Social impact: you’ll know you’re successful when you’re no longer needed

What’s the fundamental role that non-profit organisations (NPO) and the broader social impact community should play in South African society? And how do they know when they are successful or not? These were the questions asked by Stu Walker, director of iThemba Projects, at Nation Builder’s recent In Good Company conference – and the answers were both profoundly illuminating and deeply uncomfortable at the same time.

iThemba Projects operates in the Sweetwaters community, in Mpumuza in Kwa-Zulu Natal. When the Covid-19 pandemic struck, the iThemba team realised that a nationwide lockdown was inevitable. They considered distributing food parcels to alleviate food insecurity as people lost their jobs. But when they discussed their plans with the community leadership, they were surprised by the response: no food parcels.

Instead, the leaders said, they should extend their existing project to introduce food gardens into schools, into vulnerable households. The community had realised that growing their own food, not hand-outs, was the solution to securing food resilience and genuine sustainability.

And that, says Stu, is the main role of a social impact initiative: empowering communities to be sustainable. “Find a need and solve it in the long term. Do not make the people dependent, but rather restore their dignity by giving them the key ingredients for future success,” he says.

In South Africa, we often think that because the social impact community meets broad social needs within disadvantaged communities, everything they do must automatically be ‘good work’. But the starting point for any meaningful restoration must be that the community decides what it needs, instead of a corporate donor or an NPO ‘deciding’ for them.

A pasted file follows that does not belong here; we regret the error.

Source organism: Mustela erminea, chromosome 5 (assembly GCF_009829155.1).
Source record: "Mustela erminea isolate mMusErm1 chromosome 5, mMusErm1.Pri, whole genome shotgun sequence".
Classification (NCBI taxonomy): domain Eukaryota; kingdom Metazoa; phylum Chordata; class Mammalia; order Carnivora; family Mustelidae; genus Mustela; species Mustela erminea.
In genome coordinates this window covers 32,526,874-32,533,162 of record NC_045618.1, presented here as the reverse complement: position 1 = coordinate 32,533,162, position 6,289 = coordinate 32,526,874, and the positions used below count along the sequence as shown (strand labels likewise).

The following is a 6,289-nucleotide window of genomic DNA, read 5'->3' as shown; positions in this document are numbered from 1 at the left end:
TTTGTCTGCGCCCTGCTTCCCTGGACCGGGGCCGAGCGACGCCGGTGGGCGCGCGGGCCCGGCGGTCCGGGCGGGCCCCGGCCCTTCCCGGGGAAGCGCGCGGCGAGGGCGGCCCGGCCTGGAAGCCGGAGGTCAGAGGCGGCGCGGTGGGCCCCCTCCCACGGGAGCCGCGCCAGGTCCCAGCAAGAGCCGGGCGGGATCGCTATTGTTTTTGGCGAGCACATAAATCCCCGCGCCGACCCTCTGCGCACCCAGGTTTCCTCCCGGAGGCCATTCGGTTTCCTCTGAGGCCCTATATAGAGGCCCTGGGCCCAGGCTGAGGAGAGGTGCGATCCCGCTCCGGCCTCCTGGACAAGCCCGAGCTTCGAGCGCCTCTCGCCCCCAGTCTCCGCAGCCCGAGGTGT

There are now over 400 food gardens established in the Sweetwaters community, of which 200 have already produced a healthy harvest. As World Food Day, on 16 October, was highlighting the plight of hungry and undernourished people across the world (which has been exacerbated by the pandemic), the community was realising it was able to help itself in this time of Covid-19. A feeling of hope has returned to the area.

Ironically, iThemba’s key measure of success will be when it is no longer needed. Stu recalls his mentor, Dr Francis Njoroge from Kenya, asking him when iThemba would close down. He was confused. But Baba Francis explained that social impact initiatives are supposed to solve problems, not be there forever.

In other words, a social impact initiative’s true measure of success will be to empower its community to the point where it no longer needs any external assistance to allow it to thrive. In this way, the changes in the community will last long after the project has ended. The donor, or the project, is not the hero in the story: the heroes are those who have risen to the challenge to change their lives by successfully participating in the project.

What if every social impact initiative were to have an ‘exit strategy’ approach, where they might have a one-month, one-year, five-year, or 10-year time frame? It would certainly help corporate donors and the social impact community focus far more clearly on their objectives.

In fact, Stu Walker’s approach is a powerful reminder for all of us in the corporate social impact space of how we should operate. Listen to the community upfront. Then aim to exit, by making them so sustainable that they don’t need you anymore. Then move on to the next project. Now that’s how to build a nation.

 

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